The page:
This checkoff list could be used by a scribe to keep track of which Scouts have earned which merit badges or could be used by an individual Scout.
Genealogy Merit Badge
Exploring your roots – where your family name came from, why your family lives where it does, what your parents and grandparents did for fun when they were your age – can be fascinating. Discovering your ancestors back through history is what genealogy is all about.
A reader asks about how old a Scout should be to work on a merit badge. The Guide to Advancement provides some answers.
How do you do Cub Scout genealogy requirements when you have children from non-traditional families who may not know who their grandparents or even parents are?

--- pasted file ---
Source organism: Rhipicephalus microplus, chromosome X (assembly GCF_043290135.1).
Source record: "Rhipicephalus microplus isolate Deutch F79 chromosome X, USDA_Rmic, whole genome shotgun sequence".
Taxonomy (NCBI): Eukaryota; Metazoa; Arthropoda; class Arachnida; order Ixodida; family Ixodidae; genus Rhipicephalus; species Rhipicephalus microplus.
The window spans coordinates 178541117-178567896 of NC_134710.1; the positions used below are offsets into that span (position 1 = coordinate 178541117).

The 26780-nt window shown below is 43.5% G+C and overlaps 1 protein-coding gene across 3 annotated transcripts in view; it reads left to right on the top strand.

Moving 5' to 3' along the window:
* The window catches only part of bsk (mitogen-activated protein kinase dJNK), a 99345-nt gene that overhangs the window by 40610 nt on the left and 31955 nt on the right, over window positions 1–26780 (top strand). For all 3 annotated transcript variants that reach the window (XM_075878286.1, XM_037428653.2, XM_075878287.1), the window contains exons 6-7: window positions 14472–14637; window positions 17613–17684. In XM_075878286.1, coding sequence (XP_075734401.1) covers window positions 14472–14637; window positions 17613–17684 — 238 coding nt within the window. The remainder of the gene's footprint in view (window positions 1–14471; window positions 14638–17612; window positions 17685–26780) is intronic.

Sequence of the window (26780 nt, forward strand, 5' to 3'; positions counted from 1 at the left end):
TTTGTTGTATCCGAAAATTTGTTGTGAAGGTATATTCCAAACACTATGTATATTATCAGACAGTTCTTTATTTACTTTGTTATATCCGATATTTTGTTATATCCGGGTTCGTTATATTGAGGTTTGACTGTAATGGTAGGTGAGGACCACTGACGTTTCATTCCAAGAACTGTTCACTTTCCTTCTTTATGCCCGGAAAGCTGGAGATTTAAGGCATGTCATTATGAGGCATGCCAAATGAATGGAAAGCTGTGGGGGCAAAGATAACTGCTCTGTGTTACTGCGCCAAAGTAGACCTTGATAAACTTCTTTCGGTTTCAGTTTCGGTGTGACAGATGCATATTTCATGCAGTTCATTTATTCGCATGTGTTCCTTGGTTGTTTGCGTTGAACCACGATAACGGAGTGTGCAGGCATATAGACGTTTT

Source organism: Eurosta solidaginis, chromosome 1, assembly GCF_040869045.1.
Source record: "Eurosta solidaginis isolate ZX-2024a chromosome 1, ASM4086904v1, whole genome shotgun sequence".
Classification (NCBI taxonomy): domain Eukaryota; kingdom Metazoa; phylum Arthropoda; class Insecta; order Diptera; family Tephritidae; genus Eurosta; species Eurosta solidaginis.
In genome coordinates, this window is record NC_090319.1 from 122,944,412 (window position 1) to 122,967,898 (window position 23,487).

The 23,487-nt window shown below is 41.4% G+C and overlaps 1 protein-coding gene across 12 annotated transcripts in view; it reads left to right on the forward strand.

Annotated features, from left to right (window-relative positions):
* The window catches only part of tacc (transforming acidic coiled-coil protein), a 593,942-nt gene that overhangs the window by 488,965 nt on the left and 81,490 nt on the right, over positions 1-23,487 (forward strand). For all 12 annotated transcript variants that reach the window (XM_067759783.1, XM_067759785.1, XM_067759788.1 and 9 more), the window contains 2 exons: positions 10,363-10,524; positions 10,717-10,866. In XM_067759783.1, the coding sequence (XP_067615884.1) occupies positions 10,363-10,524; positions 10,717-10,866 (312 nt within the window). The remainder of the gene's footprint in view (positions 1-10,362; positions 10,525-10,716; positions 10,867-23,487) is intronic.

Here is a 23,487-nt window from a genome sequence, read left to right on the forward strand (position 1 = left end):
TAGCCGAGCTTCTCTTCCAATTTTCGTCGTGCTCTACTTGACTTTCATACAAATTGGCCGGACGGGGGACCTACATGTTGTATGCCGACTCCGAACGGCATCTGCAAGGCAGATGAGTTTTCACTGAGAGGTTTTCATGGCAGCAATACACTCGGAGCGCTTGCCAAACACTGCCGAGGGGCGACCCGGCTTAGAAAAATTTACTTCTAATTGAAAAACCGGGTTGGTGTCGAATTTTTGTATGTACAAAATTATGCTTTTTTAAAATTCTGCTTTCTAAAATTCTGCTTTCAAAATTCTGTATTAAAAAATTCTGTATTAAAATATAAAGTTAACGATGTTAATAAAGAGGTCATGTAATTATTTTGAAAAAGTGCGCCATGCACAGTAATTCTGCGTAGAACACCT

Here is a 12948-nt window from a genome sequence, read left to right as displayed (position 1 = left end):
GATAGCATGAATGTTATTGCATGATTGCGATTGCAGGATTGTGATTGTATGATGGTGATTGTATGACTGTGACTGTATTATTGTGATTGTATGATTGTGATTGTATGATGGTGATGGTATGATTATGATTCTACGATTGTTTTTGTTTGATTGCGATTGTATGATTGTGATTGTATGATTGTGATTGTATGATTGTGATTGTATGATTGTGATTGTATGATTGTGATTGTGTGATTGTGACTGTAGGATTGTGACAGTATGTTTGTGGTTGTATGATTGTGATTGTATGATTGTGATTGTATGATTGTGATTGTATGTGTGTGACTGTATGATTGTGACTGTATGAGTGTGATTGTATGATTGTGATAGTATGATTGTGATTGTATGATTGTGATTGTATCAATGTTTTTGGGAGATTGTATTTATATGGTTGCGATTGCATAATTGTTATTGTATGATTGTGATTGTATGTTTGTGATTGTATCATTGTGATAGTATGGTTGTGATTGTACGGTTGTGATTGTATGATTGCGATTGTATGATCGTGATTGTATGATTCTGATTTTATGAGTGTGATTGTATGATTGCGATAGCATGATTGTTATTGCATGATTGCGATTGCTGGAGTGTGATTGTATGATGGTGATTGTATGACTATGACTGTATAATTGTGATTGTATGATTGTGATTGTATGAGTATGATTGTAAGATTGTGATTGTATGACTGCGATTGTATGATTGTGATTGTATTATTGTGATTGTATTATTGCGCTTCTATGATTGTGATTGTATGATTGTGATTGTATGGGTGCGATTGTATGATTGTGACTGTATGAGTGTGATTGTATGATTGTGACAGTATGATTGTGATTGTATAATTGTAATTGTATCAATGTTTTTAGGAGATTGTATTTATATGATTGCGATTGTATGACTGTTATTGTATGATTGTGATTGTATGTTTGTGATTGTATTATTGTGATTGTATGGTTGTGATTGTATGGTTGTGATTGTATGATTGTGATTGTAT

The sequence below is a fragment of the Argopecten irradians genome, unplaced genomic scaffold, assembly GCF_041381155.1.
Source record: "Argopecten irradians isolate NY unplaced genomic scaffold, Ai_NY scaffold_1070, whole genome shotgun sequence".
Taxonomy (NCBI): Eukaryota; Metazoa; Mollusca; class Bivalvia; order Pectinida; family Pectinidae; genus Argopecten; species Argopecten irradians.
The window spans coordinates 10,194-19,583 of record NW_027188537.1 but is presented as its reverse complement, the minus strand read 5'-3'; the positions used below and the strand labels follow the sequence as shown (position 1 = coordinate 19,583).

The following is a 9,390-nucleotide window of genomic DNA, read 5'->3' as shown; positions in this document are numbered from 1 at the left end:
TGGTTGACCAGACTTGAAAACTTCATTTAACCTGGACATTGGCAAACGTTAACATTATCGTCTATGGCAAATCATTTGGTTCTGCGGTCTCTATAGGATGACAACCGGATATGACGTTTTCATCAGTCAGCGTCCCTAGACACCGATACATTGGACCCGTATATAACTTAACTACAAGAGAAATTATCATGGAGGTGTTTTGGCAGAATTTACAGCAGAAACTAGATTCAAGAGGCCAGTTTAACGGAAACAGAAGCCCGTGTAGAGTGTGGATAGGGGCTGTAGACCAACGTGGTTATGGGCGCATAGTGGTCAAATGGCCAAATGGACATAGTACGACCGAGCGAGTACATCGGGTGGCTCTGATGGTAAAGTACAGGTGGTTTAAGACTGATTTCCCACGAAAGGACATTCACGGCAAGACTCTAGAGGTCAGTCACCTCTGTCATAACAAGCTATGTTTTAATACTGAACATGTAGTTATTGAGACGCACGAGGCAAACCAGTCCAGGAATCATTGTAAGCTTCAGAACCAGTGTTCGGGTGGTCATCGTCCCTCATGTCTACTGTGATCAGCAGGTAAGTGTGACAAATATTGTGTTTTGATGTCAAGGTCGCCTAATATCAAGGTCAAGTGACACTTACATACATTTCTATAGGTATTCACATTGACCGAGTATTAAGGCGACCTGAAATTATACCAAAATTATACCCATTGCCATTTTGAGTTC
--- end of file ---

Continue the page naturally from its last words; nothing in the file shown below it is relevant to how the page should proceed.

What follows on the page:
Boy Scouts who enjoy delving into their family history can earn the Genealogy merit badge. There is a local LDS church which holds a skill center for this badge every year. Some of our scouts have attended and it has sparked an interest in genealogy.
The Faith and Our Ancestors Game is an icebreaker activity with a genealogy twist. Players ask each other questions about how they think their ancestors lived.
Helping Scouts look back at their family heritage fits in with February’s Turn Back the Time program theme. Scouts can download this family tree template to write in their family back to their great grandparents.
The focus of this program feature is on respecting different cultures. The big feature for the program theme is either a cultural awareness campout or a cultural fair.
The Boy Scout Roundtable Planning Guide suggests a Hobbies feature for December 2011. So this month we’ll take a look at this feature in more depth. Some of the ideas in this program feature will also be useful to Cub Scouts and Venturers who are working on hobbies related programs.